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British Columbia is expanding health-care coverage for people with diabetes by lifting the age restriction on insulin pumps.

The move will allow people living with insulin-dependent diabetes to better manage the chronic disease, while preventing other medical conditions like eye and kidney disease, Health Minister Adrian Dix said Tuesday.

“What we’re doing today is eliminating all barriers and providing the coverage fully no matter what your age or where you live in British Columbia. I think this is an exciting and necessary change,” he said.

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Dix, who has Type 1 diabetes, explained that the pumps are computerized devices that continuously dispense insulin to help control blood sugar levels.

“It more accurately mimics what the body does, because those of you who don’t have diabetes essentially are able to transform food into sugar naturally ... the pancreas doesn’t work so well for us with diabetes,” he said.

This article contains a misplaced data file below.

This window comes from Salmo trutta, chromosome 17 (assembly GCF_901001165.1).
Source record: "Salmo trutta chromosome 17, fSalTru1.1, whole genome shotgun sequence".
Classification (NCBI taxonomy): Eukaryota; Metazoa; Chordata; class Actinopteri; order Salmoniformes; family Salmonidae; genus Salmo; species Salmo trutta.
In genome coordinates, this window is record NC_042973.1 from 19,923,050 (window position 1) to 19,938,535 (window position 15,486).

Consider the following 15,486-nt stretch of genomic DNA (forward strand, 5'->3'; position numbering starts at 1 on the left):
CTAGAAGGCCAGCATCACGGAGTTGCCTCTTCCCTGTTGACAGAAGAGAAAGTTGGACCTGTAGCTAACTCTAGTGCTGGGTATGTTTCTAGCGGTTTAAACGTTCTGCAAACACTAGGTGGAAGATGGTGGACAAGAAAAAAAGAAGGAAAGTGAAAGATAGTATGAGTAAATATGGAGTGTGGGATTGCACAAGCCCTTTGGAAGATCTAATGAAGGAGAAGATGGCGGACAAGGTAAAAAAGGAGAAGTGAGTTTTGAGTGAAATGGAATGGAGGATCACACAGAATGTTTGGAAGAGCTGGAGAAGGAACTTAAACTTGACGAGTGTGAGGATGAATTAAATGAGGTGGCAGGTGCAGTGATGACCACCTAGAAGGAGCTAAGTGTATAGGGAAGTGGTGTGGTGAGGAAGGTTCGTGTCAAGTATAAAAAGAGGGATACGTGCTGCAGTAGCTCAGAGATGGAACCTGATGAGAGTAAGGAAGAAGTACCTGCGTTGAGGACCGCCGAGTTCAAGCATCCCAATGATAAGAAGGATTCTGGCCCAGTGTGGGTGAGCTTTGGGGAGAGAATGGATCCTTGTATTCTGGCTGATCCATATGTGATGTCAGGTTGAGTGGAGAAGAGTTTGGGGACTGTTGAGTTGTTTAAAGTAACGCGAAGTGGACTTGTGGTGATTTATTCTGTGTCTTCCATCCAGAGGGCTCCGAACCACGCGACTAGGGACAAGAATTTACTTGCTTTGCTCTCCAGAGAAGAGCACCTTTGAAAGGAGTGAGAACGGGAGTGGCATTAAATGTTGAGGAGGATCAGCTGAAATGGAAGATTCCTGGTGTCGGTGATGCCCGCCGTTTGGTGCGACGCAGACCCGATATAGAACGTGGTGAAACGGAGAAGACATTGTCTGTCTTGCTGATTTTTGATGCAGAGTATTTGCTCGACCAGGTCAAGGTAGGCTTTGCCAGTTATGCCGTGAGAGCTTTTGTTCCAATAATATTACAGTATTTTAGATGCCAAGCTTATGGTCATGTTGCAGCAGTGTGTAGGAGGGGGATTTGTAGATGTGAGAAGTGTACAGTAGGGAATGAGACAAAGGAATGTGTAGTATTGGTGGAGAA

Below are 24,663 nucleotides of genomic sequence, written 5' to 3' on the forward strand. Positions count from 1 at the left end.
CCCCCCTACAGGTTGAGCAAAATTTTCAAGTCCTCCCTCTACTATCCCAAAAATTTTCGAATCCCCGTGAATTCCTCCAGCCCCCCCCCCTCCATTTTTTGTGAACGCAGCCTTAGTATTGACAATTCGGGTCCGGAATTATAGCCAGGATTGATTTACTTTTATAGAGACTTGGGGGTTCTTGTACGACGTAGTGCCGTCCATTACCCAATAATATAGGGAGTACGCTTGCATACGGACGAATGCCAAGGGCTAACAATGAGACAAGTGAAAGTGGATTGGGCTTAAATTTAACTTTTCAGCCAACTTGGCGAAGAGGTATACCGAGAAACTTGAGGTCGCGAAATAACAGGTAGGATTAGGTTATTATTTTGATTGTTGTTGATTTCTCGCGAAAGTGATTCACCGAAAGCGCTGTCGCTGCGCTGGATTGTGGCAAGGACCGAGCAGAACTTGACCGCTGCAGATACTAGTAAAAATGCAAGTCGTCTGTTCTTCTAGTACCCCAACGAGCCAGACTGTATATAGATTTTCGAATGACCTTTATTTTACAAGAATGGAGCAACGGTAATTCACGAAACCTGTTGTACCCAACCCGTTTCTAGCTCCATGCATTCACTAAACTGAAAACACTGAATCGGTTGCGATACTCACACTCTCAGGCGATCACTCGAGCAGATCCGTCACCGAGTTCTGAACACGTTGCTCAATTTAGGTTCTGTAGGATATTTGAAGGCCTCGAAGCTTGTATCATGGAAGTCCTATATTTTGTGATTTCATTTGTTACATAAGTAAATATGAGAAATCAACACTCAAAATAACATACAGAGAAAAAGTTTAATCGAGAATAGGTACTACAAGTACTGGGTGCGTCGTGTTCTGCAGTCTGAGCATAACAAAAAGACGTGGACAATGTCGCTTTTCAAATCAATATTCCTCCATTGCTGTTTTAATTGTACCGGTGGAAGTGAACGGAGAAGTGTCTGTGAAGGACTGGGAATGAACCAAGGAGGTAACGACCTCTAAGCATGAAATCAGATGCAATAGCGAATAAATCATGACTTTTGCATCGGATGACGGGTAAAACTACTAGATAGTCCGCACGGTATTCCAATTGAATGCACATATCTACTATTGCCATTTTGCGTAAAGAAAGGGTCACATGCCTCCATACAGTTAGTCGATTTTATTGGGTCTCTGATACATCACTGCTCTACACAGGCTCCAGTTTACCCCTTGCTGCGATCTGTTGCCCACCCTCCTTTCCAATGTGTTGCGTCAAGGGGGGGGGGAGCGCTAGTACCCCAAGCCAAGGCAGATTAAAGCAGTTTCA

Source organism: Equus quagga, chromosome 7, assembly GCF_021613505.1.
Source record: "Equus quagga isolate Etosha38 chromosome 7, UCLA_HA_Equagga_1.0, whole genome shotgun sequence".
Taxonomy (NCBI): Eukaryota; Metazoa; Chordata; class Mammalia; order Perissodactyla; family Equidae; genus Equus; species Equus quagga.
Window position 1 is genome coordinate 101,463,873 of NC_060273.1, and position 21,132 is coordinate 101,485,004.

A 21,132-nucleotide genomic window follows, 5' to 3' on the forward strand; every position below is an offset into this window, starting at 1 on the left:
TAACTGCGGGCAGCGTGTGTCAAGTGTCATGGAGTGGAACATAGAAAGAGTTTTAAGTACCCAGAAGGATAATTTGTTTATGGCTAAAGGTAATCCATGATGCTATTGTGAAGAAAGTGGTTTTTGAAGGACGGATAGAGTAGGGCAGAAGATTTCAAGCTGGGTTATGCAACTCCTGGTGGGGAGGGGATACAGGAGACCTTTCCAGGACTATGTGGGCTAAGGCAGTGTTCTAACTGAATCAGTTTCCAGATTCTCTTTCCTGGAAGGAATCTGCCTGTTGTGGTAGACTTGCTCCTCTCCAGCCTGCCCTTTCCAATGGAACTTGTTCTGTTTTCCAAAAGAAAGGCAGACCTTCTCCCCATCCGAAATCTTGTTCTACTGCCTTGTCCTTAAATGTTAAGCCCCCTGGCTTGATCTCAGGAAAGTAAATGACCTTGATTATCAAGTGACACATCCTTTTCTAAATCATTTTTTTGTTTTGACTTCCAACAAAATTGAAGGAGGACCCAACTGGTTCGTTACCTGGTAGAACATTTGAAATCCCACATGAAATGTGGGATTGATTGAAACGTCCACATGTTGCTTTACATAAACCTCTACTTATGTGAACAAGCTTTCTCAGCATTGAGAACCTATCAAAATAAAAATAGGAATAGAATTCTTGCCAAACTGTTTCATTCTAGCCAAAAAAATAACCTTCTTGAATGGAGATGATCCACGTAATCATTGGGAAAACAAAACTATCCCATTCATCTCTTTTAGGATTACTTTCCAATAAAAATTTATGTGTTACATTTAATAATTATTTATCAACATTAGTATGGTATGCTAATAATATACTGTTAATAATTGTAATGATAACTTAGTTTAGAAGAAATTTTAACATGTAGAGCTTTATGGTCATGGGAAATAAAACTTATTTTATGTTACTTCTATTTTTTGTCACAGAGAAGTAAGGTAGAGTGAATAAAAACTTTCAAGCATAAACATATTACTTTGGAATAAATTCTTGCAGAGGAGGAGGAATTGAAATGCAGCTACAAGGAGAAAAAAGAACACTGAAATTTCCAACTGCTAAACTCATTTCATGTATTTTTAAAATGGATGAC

The province began paying for insulin pumps in 2008 for people up to the age of 18, then raised the age to 25 in 2014.

Green party Leader Andrew Weaver said in a statement that lifting the age restriction entirely is a “forward-thinking policy” that will lead to better diabetes treatment across the province.

“Insulin pumps are not only an effective tool for patients to manage a very dangerous disease, they’re also a preventative and cost effective measure for our health-care (system),” he said.

Insulin pumps cost between $6,000 and $7,000 and need to be replaced about every five years, Dix said.

The province expects to spend approximate $15-million on the program over the next three years.

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The age restriction will be lifted on July 3 and Dix said about 830 people are expected to use the program in its first year.

Patients will have to meet with their doctor to determine if they are eligible for an insulin pump, and if so, the doctor will then apply to have the costs covered by the government’s health-coverage plan.

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